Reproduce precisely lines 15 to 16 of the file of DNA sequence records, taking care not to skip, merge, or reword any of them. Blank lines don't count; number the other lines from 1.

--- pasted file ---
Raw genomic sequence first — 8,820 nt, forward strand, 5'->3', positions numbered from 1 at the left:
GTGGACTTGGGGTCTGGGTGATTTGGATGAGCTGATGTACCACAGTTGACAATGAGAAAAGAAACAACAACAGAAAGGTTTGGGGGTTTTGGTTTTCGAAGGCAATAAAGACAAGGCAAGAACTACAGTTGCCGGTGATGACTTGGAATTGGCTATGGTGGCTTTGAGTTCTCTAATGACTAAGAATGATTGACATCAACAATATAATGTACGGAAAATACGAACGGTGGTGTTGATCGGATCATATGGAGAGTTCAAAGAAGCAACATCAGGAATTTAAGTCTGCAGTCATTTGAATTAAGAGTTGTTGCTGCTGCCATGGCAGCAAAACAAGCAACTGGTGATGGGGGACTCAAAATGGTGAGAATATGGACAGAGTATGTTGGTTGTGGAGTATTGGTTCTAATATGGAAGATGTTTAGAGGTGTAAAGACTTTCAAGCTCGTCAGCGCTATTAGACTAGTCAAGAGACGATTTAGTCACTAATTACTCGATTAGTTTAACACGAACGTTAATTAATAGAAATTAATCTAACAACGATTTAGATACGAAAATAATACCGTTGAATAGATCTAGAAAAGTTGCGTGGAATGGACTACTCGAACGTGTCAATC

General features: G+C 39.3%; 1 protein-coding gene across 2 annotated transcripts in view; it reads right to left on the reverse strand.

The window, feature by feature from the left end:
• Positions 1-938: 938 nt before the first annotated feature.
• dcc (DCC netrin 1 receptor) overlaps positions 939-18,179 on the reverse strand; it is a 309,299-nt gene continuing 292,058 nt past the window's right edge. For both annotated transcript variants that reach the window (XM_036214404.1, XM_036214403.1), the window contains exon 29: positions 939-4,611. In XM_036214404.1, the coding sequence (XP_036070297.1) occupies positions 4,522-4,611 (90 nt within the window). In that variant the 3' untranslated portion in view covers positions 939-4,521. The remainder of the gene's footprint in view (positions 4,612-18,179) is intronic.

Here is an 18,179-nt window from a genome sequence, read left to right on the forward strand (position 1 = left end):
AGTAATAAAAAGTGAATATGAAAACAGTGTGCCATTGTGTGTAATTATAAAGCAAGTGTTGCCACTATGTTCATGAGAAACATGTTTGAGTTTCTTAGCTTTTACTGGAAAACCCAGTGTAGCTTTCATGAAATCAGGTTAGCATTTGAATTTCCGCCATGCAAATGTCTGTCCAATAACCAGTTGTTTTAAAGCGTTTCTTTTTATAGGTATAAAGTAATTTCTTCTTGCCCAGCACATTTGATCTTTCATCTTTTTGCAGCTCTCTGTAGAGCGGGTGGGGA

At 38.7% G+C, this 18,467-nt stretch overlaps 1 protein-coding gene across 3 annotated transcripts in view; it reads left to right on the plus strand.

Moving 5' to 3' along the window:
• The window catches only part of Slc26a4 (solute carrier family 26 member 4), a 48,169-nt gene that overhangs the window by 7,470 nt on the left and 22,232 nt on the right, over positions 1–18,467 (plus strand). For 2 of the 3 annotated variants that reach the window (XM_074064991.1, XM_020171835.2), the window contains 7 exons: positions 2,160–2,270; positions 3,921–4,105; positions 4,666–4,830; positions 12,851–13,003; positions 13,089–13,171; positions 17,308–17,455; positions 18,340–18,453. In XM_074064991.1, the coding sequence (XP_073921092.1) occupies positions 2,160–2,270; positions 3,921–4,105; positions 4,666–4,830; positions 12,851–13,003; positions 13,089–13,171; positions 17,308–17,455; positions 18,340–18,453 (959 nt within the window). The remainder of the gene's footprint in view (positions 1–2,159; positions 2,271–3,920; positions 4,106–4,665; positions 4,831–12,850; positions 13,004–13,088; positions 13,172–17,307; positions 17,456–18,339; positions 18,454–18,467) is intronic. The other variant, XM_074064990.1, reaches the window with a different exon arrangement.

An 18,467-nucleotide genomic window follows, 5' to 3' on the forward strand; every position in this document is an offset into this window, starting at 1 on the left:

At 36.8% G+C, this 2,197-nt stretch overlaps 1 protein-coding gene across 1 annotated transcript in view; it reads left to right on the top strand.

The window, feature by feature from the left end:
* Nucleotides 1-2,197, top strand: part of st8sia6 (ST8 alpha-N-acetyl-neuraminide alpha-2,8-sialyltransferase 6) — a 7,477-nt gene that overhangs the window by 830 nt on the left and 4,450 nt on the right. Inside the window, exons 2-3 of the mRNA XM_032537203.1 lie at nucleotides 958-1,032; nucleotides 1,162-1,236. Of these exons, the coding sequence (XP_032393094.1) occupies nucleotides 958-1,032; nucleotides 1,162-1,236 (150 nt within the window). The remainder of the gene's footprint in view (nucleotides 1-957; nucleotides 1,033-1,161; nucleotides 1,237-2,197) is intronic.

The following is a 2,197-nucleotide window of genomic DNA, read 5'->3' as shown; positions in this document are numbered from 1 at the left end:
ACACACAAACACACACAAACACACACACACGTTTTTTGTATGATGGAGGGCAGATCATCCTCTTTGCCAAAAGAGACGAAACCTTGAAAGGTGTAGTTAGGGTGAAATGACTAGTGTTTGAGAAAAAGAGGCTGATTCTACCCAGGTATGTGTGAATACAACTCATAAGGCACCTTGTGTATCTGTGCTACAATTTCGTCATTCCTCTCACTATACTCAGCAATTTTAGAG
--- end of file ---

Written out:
* Nucleotides 1-2,197, top strand: part of st8sia6 (ST8 alpha-N-acetyl-neuraminide alpha-2,8-sialyltransferase 6) — a 7,477-nt gene that overhangs the window by 830 nt on the left and 4,450 nt on the right. Inside the window, exons 2-3 of the mRNA XM_032537203.1 lie at nucleotides 958-1,032; nucleotides 1,162-1,236. Of these exons, the coding sequence (XP_032393094.1) occupies nucleotides 958-1,032; nucleotides 1,162-1,236 (150 nt within the window). The remainder of the gene's footprint in view (nucleotides 1-957; nucleotides 1,033-1,161; nucleotides 1,237-2,197) is intronic.

The following is a 2,197-nucleotide window of genomic DNA, read 5'->3' as shown; positions in this document are numbered from 1 at the left end: